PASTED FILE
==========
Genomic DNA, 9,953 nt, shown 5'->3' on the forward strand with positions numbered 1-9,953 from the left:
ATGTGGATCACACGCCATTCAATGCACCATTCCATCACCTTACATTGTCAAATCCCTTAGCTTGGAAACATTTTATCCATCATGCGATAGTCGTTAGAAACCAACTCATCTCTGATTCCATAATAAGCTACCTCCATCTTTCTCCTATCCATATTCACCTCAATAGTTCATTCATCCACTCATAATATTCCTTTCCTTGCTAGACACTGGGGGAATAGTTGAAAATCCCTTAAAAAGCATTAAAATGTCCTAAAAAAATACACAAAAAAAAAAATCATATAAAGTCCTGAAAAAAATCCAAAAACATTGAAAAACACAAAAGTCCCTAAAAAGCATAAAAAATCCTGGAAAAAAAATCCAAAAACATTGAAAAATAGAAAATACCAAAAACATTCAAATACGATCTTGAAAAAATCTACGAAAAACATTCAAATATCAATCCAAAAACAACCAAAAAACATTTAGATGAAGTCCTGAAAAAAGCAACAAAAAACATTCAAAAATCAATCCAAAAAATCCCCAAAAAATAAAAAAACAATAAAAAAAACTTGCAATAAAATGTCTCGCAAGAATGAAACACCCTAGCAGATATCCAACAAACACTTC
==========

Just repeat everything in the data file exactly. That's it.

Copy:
Genomic DNA, 9,953 nt, shown 5'->3' on the forward strand with positions numbered 1-9,953 from the left:
ATGTGGATCACACGCCATTCAATGCACCATTCCATCACCTTACATTGTCAAATCCCTTAGCTTGGAAACATTTTATCCATCATGCGATAGTCGTTAGAAACCAACTCATCTCTGATTCCATAATAAGCTACCTCCATCTTTCTCCTATCCATATTCACCTCAATAGTTCATTCATCCACTCATAATATTCCTTTCCTTGCTAGACACTGGGGGAATAGTTGAAAATCCCTTAAAAAGCATTAAAATGTCCTAAAAAAATACACAAAAAAAAAAATCATATAAAGTCCTGAAAAAAATCCAAAAACATTGAAAAACACAAAAGTCCCTAAAAAGCATAAAAAATCCTGGAAAAAAAATCCAAAAACATTGAAAAATAGAAAATACCAAAAACATTCAAATACGATCTTGAAAAAATCTACGAAAAACATTCAAATATCAATCCAAAAACAACCAAAAAACATTTAGATGAAGTCCTGAAAAAAGCAACAAAAAACATTCAAAAATCAATCCAAAAAATCCCCAAAAAATAAAAAAACAATAAAAAAAACTTGCAATAAAATGTCTCGCAAGAATGAAACACCCTAGCAGATATCCAACAAACACTTC